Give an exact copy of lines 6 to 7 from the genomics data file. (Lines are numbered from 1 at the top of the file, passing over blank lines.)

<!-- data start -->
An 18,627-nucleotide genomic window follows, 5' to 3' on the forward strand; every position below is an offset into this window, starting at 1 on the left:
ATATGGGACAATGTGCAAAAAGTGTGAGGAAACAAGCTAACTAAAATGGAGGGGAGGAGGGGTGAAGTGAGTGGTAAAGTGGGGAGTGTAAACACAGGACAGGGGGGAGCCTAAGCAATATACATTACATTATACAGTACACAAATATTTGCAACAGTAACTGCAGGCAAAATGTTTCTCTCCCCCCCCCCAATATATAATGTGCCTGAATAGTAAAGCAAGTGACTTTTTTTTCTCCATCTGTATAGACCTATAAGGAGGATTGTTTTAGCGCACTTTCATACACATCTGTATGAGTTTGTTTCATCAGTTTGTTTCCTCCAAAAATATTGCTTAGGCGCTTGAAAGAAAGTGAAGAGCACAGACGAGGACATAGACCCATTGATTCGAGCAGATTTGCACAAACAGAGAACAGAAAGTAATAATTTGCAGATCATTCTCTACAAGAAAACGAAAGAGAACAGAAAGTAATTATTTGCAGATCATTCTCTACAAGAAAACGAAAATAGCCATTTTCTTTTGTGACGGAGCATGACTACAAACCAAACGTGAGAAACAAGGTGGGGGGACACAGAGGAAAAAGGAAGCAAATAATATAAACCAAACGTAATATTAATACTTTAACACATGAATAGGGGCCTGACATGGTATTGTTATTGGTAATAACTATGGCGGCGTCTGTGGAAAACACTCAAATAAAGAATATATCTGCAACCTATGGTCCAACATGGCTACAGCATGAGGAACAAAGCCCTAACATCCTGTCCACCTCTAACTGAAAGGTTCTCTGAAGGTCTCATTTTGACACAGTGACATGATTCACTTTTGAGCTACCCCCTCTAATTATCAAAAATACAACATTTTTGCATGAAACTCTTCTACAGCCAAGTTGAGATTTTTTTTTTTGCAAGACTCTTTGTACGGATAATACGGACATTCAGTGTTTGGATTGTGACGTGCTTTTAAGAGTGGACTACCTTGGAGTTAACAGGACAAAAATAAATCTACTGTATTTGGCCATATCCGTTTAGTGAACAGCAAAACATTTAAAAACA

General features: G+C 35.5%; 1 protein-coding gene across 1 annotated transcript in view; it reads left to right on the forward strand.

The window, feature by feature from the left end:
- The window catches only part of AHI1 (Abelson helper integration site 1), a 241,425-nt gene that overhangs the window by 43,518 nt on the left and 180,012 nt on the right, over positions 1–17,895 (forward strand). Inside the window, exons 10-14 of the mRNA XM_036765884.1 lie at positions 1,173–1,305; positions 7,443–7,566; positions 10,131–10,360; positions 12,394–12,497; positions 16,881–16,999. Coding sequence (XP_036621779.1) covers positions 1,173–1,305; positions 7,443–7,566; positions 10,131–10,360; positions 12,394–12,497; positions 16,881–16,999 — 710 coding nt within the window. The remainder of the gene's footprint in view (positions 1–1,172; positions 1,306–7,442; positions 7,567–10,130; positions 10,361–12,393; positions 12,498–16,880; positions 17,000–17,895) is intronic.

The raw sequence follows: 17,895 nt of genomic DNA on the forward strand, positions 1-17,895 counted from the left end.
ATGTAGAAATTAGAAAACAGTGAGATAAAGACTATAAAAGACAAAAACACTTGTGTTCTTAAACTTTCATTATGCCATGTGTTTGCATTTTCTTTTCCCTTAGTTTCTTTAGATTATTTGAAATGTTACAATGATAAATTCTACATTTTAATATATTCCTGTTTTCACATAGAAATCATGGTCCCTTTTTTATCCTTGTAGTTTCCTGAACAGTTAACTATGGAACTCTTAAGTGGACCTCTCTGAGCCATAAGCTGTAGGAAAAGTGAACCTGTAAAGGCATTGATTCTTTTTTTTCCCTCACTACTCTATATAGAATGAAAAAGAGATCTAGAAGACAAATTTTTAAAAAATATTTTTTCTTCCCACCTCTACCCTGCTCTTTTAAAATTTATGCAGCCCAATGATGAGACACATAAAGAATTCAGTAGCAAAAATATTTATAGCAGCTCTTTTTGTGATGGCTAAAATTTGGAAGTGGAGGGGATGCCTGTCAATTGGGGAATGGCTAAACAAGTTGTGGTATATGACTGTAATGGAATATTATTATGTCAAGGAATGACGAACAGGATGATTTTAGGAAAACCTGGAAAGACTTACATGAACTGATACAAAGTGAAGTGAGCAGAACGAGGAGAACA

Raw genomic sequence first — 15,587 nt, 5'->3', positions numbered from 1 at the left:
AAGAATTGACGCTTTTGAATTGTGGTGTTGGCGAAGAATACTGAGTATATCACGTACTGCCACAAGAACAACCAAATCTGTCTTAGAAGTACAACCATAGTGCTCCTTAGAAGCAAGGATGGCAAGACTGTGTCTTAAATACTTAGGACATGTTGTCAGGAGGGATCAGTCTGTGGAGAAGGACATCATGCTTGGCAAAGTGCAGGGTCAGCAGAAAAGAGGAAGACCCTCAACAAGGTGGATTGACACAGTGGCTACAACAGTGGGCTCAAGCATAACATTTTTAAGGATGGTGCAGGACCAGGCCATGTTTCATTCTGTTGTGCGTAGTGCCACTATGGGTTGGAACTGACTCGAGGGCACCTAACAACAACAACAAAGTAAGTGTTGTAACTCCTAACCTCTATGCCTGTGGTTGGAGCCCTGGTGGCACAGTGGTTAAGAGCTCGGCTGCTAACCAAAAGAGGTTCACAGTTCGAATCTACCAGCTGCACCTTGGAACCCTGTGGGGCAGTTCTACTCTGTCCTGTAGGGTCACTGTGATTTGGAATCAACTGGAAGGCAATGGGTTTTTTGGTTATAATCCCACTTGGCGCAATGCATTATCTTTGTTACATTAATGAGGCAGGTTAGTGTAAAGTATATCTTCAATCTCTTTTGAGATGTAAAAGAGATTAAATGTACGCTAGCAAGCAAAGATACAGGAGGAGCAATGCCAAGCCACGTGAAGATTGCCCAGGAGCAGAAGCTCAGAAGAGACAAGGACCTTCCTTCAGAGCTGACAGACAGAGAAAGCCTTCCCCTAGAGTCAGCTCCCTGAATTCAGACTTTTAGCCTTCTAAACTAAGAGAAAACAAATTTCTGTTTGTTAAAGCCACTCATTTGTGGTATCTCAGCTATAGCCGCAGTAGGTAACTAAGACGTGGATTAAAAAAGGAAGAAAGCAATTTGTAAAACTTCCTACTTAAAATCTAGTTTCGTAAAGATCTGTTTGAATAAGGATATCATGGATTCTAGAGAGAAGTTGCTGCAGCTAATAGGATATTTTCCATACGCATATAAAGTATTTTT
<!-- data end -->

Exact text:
The raw sequence follows: 17,895 nt of genomic DNA on the forward strand, positions 1-17,895 counted from the left end.
ATGTAGAAATTAGAAAACAGTGAGATAAAGACTATAAAAGACAAAAACACTTGTGTTCTTAAACTTTCATTATGCCATGTGTTTGCATTTTCTTTTCCCTTAGTTTCTTTAGATTATTTGAAATGTTACAATGATAAATTCTACATTTTAATATATTCCTGTTTTCACATAGAAATCATGGTCCCTTTTTTATCCTTGTAGTTTCCTGAACAGTTAACTATGGAACTCTTAAGTGGACCTCTCTGAGCCATAAGCTGTAGGAAAAGTGAACCTGTAAAGGCATTGATTCTTTTTTTTCCCTCACTACTCTATATAGAATGAAAAAGAGATCTAGAAGACAAATTTTTAAAAAATATTTTTTCTTCCCACCTCTACCCTGCTCTTTTAAAATTTATGCAGCCCAATGATGAGACACATAAAGAATTCAGTAGCAAAAATATTTATAGCAGCTCTTTTTGTGATGGCTAAAATTTGGAAGTGGAGGGGATGCCTGTCAATTGGGGAATGGCTAAACAAGTTGTGGTATATGACTGTAATGGAATATTATTATGTCAAGGAATGACGAACAGGATGATTTTAGGAAAACCTGGAAAGACTTACATGAACTGATACAAAGTGAAGTGAGCAGAACGAGGAGAACA